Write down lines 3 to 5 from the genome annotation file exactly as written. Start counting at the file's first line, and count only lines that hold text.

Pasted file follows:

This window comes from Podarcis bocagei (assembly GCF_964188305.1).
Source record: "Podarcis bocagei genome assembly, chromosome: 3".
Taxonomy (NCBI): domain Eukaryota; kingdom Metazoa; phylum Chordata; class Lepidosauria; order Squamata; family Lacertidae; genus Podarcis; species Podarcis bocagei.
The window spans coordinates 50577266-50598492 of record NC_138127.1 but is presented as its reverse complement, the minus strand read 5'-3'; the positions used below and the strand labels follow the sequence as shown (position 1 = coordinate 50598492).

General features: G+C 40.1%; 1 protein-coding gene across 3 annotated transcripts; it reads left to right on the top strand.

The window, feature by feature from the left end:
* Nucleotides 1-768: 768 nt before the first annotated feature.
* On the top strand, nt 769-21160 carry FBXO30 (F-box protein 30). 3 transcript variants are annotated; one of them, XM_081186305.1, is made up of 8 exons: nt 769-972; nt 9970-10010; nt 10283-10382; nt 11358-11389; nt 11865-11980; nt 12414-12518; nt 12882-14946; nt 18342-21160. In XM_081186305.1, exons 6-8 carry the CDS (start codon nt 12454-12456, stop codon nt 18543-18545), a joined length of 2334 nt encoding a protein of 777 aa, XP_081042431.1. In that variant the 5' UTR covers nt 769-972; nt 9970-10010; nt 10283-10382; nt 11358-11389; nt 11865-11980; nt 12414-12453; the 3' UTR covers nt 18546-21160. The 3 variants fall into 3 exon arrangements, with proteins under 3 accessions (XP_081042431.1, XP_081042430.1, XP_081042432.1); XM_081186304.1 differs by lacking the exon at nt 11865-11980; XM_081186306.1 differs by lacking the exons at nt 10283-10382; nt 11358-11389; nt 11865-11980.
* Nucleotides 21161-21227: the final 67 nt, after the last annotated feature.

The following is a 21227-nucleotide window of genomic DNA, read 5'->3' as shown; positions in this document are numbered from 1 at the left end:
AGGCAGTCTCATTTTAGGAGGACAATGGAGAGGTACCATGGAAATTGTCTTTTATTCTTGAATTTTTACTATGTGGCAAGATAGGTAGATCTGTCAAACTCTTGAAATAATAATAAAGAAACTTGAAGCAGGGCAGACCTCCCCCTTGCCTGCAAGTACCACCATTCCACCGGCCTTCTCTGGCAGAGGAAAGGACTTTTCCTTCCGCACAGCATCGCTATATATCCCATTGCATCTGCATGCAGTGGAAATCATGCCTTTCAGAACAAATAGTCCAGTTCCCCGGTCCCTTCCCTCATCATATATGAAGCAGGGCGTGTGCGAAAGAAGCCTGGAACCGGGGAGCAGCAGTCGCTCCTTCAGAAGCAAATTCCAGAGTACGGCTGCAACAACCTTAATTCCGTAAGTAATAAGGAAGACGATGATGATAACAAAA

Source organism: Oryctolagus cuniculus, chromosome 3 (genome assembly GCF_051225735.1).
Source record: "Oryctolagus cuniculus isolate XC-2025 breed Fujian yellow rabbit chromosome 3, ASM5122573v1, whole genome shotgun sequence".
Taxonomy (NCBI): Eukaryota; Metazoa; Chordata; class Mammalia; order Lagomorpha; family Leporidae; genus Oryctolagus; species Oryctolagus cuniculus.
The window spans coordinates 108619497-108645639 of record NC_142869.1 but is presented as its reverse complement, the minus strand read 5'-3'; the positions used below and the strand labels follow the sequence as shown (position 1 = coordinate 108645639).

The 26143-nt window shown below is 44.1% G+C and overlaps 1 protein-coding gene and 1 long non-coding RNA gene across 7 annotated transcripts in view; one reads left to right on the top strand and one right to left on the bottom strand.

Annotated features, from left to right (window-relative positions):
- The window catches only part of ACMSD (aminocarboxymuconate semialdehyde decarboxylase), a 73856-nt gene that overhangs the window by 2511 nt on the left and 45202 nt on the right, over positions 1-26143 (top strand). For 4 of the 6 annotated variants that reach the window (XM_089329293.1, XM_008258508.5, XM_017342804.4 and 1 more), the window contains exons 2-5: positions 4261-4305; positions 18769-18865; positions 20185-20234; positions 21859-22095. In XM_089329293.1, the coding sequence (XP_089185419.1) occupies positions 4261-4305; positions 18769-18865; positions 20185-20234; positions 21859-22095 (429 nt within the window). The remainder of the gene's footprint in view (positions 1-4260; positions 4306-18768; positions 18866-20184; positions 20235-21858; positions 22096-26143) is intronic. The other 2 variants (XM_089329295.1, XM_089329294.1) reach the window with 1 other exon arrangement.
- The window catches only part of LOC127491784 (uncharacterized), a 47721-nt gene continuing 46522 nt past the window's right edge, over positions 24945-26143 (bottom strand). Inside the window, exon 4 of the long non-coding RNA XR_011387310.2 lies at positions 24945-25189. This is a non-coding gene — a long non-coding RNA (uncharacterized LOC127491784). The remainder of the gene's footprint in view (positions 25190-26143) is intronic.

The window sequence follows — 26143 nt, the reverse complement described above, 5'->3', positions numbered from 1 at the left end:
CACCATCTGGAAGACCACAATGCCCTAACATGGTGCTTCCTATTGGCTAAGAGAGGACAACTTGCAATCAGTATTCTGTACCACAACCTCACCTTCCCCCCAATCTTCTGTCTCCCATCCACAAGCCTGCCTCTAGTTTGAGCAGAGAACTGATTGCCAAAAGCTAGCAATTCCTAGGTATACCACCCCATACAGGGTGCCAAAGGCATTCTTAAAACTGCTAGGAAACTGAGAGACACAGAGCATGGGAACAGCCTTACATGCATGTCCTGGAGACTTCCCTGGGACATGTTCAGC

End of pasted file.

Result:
Taxonomy (NCBI): domain Eukaryota; kingdom Metazoa; phylum Chordata; class Lepidosauria; order Squamata; family Lacertidae; genus Podarcis; species Podarcis bocagei.
The window spans coordinates 50577266-50598492 of record NC_138127.1 but is presented as its reverse complement, the minus strand read 5'-3'; the positions used below and the strand labels follow the sequence as shown (position 1 = coordinate 50598492).

General features: G+C 40.1%; 1 protein-coding gene across 3 annotated transcripts; it reads left to right on the top strand.